Five Reasons Why Manufacturing Human Breast Milk Cheese Is Disgusting

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Samples of human cheese were offered last night at Feast in Greenpoint.


Human cheese is one of those topics you wish would just go away. It first reared its ugly head last year when a blogger-chef from a certain Chelsea bistro suggested he'd milked his wife to make cheese for a private party.

I've talked both to cheese experts and lactating mothers, and come to the conclusion that the quantity of breast milk needed to make anything like a commercial quantity of cheese is prohibitive, since a mother rarely produces more than a pint per day, which would boil down to less than four ounces of cheese. Further, fresh human ricotta with no preservatives, even when refrigerated, would go bad in a couple of days.

So here's the situation: You'd have to milk the mother every day to produce small quantities of cheese, presumably taking the milk away from the baby -- mothers rarely have huge quantities left over after feeding a hungry infant. Yes, a mother can continue lactating after the baby is weened, but what mom in her right mind wants to do that regularly -- with the attendant pain, chapping, and leakage -- to produce breast-milk cheese as a kind of culinary stunt?

Last week, Fork in the Road published a report on a company in London that was making human ice cream. Rather than hiding under the cloak of adventuresome culinary experimentation, this crass operation -- still in its earliest stages -- intends to milk the poor, who respond to an ad for hard cash. They have to be tested medically first, just as a cow is inspected and tested before it can give milk in a dairy, to demonstrate that it has no diseases that might be transmitted through the milk.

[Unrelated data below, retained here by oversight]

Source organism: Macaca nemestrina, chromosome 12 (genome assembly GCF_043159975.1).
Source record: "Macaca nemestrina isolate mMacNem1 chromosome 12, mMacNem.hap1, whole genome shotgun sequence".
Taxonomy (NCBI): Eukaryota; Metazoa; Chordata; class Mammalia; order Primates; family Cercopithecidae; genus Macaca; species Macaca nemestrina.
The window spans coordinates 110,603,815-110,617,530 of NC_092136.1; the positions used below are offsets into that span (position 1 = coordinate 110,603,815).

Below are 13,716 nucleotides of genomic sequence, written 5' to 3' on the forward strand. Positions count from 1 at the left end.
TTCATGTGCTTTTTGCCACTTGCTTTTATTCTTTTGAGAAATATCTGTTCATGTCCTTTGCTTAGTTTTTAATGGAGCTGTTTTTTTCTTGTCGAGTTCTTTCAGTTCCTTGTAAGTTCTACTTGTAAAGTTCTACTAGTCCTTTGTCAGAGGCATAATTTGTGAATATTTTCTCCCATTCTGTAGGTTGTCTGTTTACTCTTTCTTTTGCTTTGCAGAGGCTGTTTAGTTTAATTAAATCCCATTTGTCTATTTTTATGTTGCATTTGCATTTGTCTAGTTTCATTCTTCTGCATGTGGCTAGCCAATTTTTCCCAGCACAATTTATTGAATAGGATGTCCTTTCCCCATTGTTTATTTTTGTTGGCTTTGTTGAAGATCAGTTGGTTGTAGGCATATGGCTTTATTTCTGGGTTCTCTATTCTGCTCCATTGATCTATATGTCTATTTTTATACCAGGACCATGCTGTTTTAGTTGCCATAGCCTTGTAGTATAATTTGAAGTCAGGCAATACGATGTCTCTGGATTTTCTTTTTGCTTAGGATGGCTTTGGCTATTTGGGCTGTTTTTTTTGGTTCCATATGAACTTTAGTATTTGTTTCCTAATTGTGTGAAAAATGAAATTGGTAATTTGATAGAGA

And, what's more, the ice cream so produced is hideously expensive, costing something like $20 for a serving. Despite the picture -- which shows a martini glass heaped with some white substance -- the servings were minuscule, since the first batch made with 30 fluid ounces of milk was said to produce 50 servings. Even without precise calculations and recipes, the servings must have been less than one ounce apiece -- just a dab in the bottom of the glass. Thirteen more women had already been recruited for the restaurant's herd. Clearly, this is ice cream for thrill seekers and misogynist pervs.



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